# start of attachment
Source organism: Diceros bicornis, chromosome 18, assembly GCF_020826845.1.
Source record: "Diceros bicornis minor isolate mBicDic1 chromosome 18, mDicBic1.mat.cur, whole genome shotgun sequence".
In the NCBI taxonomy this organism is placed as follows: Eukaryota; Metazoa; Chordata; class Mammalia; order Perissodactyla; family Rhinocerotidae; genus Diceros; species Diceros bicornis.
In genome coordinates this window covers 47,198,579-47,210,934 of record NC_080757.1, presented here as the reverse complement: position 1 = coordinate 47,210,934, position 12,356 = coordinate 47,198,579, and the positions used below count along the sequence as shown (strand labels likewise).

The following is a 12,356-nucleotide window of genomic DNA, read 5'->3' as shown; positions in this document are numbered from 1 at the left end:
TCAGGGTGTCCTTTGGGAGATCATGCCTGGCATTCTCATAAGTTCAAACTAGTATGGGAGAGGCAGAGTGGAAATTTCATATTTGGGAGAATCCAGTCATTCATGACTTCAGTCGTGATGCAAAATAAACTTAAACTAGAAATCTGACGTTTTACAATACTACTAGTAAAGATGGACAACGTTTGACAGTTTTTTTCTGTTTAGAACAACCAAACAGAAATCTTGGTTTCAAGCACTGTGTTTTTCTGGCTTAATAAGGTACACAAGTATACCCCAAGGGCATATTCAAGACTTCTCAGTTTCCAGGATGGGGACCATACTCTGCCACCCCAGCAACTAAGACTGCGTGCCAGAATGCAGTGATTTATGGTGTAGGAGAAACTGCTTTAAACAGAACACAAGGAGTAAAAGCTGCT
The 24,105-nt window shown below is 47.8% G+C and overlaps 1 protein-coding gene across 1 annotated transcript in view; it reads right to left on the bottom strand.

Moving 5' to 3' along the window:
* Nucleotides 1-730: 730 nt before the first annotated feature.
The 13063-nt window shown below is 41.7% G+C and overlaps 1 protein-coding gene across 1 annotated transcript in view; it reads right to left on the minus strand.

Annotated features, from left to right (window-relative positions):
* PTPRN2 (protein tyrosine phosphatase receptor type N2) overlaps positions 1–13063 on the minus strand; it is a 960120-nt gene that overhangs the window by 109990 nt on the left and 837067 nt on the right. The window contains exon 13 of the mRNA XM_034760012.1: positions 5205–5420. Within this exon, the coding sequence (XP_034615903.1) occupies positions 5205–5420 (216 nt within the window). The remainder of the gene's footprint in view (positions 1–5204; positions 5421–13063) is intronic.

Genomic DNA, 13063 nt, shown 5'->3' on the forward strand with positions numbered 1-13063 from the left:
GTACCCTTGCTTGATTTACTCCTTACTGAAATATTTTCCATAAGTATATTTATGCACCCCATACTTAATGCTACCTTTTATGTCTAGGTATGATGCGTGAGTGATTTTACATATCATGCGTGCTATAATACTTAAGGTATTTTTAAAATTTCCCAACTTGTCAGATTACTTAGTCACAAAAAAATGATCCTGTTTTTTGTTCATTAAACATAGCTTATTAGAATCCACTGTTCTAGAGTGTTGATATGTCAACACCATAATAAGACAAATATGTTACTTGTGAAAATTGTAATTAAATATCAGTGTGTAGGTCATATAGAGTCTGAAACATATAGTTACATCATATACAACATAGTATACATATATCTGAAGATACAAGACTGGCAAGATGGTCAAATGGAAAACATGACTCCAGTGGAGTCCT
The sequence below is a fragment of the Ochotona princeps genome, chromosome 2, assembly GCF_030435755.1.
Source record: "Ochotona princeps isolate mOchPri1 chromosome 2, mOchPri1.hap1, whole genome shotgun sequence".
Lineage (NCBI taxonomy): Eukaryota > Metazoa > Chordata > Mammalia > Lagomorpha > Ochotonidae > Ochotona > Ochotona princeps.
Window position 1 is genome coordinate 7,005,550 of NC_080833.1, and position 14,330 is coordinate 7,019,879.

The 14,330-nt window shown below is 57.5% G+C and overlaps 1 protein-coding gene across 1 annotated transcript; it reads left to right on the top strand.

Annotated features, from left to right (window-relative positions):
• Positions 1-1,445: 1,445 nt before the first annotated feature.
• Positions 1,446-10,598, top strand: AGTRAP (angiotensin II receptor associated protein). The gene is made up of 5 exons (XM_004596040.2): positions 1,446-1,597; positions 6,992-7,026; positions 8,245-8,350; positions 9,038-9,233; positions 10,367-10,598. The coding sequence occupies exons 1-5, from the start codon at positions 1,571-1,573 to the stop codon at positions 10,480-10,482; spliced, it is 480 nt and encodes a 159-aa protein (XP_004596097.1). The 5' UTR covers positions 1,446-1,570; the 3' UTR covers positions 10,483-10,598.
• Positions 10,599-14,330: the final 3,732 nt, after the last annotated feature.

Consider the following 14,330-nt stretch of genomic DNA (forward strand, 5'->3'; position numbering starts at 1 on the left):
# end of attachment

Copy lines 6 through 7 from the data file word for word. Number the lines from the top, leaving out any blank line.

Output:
TCAGGGTGTCCTTTGGGAGATCATGCCTGGCATTCTCATAAGTTCAAACTAGTATGGGAGAGGCAGAGTGGAAATTTCATATTTGGGAGAATCCAGTCATTCATGACTTCAGTCGTGATGCAAAATAAACTTAAACTAGAAATCTGACGTTTTACAATACTACTAGTAAAGATGGACAACGTTTGACAGTTTTTTTCTGTTTAGAACAACCAAACAGAAATCTTGGTTTCAAGCACTGTGTTTTTCTGGCTTAATAAGGTACACAAGTATACCCCAAGGGCATATTCAAGACTTCTCAGTTTCCAGGATGGGGACCATACTCTGCCACCCCAGCAACTAAGACTGCGTGCCAGAATGCAGTGATTTATGGTGTAGGAGAAACTGCTTTAAACAGAACACAAGGAGTAAAAGCTGCT
The 24,105-nt window shown below is 47.8% G+C and overlaps 1 protein-coding gene across 1 annotated transcript in view; it reads right to left on the bottom strand.